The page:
Grace Nichols is a Caribbean poet. She was born in Georgetown in 1950 and grew up in a small village on the Guyanese coast. In 1977 she moved to the United Kingdom as an act of independence and to experience a different type of culture. She wanted to escape the Caribbean”s long history of violence, invasions and slavery. Grace came to Britain seeking an identity, however through her poetry she shows that she will always be proud of her heritage and that her heart lies in the Caribbean. The issue of cultural identity is very important to her, as she feels torn between two cultures.Order now
She is searching for something which feels natural to her. Caribbean life is natural to her however, after spending so much time in the UK, going back home would be strange. The three poems link together sharing memories of childhood in the Caribbean and memories of adulthood in the U. K. The poems follow a cycle of life. The first talks of childhood- Praise song for my mother, the second of adulthood- Fat black woman, and the third, of death- Tropical death. The language she uses represents the attitude of the people from the country.
For example, Creole is a free-speaking dialect- not restricted by punctuation or spelling. This represents the Caribbean and its laidback, un-restricted attitude whereas Standard English has to be carefully constructed and it’s restricted format represents the English culture. There is a good example of the varied dialects in her writing in her poem ‘Fat Black woman. ‘ An example of Creole is ‘and de weather so cold. ‘ But she later goes on to say ‘frozen thin mannequins’ which is an example of Standard English. ‘Praise song for my mother’ shows positive colours of the Caribbean all the way through.
It uses images to compare her mother with features of the Caribbean. The poem admires her mother for bringing her up and loving and caring for her. She later admires her for giving her freedom and letting her go. She is not inhibited or stifled. She is natural with her feelings and emotions. ‘Standing alone’ is giving a positive image also. The layout of the poem resembles childhood. Three simple stanzas all beginning with ‘you were’. The poem is full of colourful Caribbean references. It has a different structure to the other two poems as it has almost half the amount of words.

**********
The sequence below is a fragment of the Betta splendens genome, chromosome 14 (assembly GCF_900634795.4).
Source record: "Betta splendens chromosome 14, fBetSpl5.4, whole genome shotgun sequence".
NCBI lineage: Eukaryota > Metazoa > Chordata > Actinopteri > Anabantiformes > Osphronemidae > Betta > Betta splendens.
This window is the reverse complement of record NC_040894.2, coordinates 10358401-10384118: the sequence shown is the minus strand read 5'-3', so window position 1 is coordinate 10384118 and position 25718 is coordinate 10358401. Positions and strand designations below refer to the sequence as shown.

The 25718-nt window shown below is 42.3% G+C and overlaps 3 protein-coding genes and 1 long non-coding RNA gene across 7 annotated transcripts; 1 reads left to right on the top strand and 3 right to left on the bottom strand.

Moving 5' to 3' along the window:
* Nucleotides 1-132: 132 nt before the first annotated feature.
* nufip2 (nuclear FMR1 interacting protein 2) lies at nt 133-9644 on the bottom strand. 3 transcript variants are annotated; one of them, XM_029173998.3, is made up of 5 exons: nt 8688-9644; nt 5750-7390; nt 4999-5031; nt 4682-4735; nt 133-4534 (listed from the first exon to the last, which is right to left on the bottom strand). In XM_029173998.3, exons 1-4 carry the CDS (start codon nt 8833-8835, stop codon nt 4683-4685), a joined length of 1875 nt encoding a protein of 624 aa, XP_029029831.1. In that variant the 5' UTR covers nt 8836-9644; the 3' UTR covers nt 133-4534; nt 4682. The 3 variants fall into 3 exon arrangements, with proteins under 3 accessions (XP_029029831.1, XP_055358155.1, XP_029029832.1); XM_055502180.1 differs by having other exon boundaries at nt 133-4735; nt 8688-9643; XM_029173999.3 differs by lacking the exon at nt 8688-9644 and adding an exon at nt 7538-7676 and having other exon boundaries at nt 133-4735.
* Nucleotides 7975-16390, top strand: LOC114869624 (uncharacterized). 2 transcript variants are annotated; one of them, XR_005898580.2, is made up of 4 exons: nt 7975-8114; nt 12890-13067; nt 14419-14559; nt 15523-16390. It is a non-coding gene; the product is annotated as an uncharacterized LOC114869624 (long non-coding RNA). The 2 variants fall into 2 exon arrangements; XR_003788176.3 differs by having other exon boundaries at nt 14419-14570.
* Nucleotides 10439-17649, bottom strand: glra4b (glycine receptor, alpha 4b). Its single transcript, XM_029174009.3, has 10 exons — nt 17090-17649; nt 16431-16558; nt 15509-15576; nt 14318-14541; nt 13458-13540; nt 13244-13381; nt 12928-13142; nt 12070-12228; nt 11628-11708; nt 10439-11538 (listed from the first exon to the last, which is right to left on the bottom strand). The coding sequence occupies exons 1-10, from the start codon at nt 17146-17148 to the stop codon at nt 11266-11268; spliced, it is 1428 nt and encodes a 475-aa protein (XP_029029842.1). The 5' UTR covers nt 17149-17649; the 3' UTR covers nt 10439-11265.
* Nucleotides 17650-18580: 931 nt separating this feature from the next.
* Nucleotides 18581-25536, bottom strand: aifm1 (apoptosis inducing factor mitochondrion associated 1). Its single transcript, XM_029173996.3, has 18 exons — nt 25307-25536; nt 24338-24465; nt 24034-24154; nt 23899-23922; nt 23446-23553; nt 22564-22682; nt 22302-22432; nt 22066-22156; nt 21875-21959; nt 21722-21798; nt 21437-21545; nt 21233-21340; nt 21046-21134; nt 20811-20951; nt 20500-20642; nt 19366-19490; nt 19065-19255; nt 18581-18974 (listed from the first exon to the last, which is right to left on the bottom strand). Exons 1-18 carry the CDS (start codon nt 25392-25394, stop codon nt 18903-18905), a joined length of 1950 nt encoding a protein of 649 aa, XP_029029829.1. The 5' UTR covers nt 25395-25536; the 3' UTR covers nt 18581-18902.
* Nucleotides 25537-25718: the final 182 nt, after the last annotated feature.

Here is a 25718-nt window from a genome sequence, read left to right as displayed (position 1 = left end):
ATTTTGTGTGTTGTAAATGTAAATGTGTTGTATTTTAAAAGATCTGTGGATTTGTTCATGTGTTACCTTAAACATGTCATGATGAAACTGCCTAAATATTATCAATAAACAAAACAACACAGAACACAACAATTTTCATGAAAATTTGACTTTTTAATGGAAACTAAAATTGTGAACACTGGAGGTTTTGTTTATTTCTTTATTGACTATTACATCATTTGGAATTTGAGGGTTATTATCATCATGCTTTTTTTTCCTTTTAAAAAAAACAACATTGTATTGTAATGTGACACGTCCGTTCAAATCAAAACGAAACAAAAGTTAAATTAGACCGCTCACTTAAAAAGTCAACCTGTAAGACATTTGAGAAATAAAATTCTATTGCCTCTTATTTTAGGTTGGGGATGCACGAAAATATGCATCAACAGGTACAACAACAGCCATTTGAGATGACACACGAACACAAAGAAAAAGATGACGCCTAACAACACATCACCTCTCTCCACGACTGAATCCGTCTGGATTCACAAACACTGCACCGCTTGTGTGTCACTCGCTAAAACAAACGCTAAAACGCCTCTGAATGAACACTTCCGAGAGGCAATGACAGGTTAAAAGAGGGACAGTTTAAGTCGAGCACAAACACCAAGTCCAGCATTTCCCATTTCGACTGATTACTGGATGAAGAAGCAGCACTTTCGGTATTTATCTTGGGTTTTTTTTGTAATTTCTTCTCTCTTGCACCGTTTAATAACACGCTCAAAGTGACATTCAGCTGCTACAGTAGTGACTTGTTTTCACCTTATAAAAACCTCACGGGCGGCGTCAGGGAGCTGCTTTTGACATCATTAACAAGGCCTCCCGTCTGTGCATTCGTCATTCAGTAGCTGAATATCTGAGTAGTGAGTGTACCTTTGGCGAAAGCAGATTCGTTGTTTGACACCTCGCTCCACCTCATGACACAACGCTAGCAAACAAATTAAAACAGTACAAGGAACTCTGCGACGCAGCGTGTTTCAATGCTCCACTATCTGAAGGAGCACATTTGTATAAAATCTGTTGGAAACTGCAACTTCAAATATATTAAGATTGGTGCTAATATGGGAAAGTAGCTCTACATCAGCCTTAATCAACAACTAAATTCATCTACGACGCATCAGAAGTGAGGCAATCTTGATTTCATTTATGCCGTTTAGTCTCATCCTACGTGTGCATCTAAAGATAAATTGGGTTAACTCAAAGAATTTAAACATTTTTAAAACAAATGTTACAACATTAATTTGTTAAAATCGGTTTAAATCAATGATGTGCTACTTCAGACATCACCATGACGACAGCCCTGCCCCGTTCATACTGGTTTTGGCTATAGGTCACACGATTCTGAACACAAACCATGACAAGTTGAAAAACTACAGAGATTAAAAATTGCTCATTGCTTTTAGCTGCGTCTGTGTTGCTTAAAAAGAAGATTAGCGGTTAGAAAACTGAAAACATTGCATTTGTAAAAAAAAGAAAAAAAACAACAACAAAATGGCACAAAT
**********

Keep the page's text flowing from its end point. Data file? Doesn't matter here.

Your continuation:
She has also fused her childhood memories with her adulthood, which emphasizes her cultural struggle. The poem is written from a child’s point of view. Grace Nichols poetry shows clearly her search for her cultural identity. The negative imagery of the U. K and positive of the Caribbean shows she prefers her home country and feels more comfortable there. ‘Fat black Woman’ is a poem that attacks the stereotypical views of the English people. The title itself is an attack on the stereotypical image of a Caribbean woman.
The poem shows a ‘fat black woman’ who goes shopping to find that all the clothes are too small for her. As she enters the shops, the sales girls frown upon her. The poem gives a negative view of the U. K from the very beginning as it starts ‘Shopping in London winter, a real drag for the fat black woman. ‘ This immediately gives a negative view in terms of weather but she continues to give negative views when she moves on to colour. London is made to sound unwelcoming and ‘bad weather ‘ is a recurring image throughout all of the poems. Nothing bright and billowing to flow like breezy sunlight’ is a line that suggests that in the Caribbean there would be colourful clothes as it is a bright and colourful place; not dull and stormy like the U. K.